One of the hardest things about reading and spelling in English is learning how to decide if a vowel is a short vowel or a long vowel. The best way to do this is to learn the common long vowel patterns. Although these patterns oftentimes have annoying exceptions, they are still the best way to teach your child how to read in English.
Today, we are going to start with the Long A vowel and its patterns. I would recommend that you start your teaching with the “Magic E“, as this is the easiest and most important long vowel pattern. With practice, this pattern will become easier to recognize for your child, and you can begin to teach them more difficult patterns like “ai,” “ay,” “ei,” and open syllable Long A’s. It may take a while for you and your child to work through this list, but when you are done, you can move on to the Long Vowel E phonics lesson. Don’t forget to read as much as you can with your child during this process, so that they can practice the new things they are learning while reviewing the lessons that they already know.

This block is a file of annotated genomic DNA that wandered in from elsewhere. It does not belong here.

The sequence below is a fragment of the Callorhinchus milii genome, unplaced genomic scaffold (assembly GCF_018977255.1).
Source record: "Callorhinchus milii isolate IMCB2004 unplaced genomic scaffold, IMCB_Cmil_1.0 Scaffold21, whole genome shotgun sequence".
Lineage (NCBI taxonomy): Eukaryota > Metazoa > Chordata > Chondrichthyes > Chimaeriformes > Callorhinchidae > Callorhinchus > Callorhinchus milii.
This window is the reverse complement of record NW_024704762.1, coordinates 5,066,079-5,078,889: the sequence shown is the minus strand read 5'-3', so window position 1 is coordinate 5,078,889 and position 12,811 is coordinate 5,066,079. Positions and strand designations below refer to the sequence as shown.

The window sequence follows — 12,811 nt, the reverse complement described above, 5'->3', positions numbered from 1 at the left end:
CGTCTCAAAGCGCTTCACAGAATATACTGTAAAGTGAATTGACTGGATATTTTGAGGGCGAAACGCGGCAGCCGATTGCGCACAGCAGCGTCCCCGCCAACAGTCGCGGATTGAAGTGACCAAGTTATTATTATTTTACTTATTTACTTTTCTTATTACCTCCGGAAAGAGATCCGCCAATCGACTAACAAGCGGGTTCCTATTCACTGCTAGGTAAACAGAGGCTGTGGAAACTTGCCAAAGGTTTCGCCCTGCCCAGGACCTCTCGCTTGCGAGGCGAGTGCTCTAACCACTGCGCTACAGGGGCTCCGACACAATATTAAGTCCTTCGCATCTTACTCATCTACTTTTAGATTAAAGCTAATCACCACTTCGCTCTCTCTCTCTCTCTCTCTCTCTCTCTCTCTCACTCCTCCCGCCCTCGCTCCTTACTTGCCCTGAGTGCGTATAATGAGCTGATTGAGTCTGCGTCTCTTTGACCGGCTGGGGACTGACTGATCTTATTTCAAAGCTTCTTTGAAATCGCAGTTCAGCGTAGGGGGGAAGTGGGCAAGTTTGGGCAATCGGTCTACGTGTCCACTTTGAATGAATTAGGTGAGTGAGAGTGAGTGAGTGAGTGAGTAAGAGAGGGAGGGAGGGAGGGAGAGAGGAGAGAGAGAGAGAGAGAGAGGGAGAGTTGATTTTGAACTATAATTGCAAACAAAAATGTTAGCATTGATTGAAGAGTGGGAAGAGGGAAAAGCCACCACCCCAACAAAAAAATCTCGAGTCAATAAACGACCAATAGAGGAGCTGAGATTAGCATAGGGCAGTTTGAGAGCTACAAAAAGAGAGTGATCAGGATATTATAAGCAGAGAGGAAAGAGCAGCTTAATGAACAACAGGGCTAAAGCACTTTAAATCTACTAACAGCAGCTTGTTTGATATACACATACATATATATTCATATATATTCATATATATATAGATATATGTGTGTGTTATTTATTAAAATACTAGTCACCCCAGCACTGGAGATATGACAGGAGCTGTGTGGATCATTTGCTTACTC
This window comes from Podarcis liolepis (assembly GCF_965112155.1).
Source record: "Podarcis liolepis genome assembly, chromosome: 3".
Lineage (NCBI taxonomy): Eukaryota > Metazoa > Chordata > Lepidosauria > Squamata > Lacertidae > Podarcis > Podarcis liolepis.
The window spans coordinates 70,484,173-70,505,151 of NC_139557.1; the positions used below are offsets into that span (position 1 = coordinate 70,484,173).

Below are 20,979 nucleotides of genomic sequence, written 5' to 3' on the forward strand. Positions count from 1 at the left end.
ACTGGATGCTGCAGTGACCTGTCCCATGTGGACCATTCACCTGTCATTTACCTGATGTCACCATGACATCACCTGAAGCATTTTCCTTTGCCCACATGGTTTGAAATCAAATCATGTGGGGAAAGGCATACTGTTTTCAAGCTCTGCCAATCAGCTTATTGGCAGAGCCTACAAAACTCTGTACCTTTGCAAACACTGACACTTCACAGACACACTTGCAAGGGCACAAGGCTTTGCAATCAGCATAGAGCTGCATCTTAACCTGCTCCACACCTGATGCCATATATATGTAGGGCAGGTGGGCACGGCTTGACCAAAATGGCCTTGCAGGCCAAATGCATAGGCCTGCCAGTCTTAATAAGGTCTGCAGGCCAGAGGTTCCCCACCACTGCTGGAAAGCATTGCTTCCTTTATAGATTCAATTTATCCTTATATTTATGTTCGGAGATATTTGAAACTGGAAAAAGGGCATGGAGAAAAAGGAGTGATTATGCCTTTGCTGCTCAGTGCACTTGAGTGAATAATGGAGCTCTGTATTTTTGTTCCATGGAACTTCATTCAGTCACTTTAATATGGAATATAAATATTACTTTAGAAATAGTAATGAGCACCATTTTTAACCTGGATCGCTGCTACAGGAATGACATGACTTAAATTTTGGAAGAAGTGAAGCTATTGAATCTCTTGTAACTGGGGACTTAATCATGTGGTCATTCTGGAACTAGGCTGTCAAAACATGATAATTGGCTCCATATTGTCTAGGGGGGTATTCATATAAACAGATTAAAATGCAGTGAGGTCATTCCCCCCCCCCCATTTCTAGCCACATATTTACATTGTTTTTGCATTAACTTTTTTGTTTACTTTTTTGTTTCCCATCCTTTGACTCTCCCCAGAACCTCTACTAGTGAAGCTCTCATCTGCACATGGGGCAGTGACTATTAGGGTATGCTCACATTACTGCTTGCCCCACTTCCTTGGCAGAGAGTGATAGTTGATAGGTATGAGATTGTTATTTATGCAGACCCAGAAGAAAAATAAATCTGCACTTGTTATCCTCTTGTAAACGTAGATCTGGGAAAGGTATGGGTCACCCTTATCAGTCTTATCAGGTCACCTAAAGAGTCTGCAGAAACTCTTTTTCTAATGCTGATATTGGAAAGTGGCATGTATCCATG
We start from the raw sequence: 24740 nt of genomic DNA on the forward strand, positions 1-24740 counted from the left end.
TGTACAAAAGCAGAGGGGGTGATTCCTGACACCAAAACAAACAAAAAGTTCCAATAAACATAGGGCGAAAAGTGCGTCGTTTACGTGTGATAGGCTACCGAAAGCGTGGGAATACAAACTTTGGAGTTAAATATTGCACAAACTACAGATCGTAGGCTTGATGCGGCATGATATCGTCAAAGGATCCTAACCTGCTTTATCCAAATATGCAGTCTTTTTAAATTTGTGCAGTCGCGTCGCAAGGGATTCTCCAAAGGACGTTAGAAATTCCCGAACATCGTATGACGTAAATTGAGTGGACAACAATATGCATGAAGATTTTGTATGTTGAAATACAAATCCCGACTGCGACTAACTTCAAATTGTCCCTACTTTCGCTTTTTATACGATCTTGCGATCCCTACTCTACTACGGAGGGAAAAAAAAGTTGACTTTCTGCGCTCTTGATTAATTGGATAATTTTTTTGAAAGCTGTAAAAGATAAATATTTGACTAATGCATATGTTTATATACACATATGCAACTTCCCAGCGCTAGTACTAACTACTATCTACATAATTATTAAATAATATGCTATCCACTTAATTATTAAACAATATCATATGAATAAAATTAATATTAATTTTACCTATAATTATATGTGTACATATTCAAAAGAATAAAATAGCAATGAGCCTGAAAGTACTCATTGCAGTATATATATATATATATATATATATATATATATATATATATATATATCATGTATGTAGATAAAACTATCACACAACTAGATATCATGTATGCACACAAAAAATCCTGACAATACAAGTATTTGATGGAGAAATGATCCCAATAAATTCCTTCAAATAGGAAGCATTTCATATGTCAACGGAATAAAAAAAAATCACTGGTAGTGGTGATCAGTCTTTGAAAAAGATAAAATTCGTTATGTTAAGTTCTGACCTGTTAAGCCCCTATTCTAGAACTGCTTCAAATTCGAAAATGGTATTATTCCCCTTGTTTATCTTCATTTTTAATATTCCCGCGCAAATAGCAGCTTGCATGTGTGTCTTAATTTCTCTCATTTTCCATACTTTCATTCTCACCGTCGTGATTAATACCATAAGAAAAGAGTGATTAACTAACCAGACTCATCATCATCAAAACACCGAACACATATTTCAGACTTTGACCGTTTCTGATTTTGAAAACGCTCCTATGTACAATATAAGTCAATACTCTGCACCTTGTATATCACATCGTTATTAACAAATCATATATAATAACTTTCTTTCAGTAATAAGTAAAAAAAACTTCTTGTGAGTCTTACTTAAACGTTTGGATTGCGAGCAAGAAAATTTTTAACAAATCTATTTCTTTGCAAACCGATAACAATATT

Please do not forget that vowels have two sounds, the short vowel sound and the long vowel sound. If you would like to review the short vowel sounds, we have a post here that you can take a look at. Please make sure that your child understands the short vowels before moving on to the long vowel rules.
When you are all done with Long A, keep on learning with our lesson on Long E.
If you need any more phonics help, check out our Vowels Home Page for lessons, flashcards, and articles.
How to Pronounce the Long A
It is not often we get to say this, but the pronunciation of long vowels are generally very easy. Most children do not have problems with them like they might with the short vowels, because they already know how to say them. Long vowel sounds are the same as the name of the letter. So the “a” in “game” makes a sound like the letter “A,” not an /a/ as in “apple.” The pronunciation of long vowels should be a quick lesson, but, unfortunately, learning to identify the patterns of long vowels will take much more work. Learning the patterns that determine whether an “a” is a short /a/ or a Long A will take time and patience.
The IPA symbol for Long A is /eɪ/.
1. Long A Pattern: “Magic E Words” (a_e)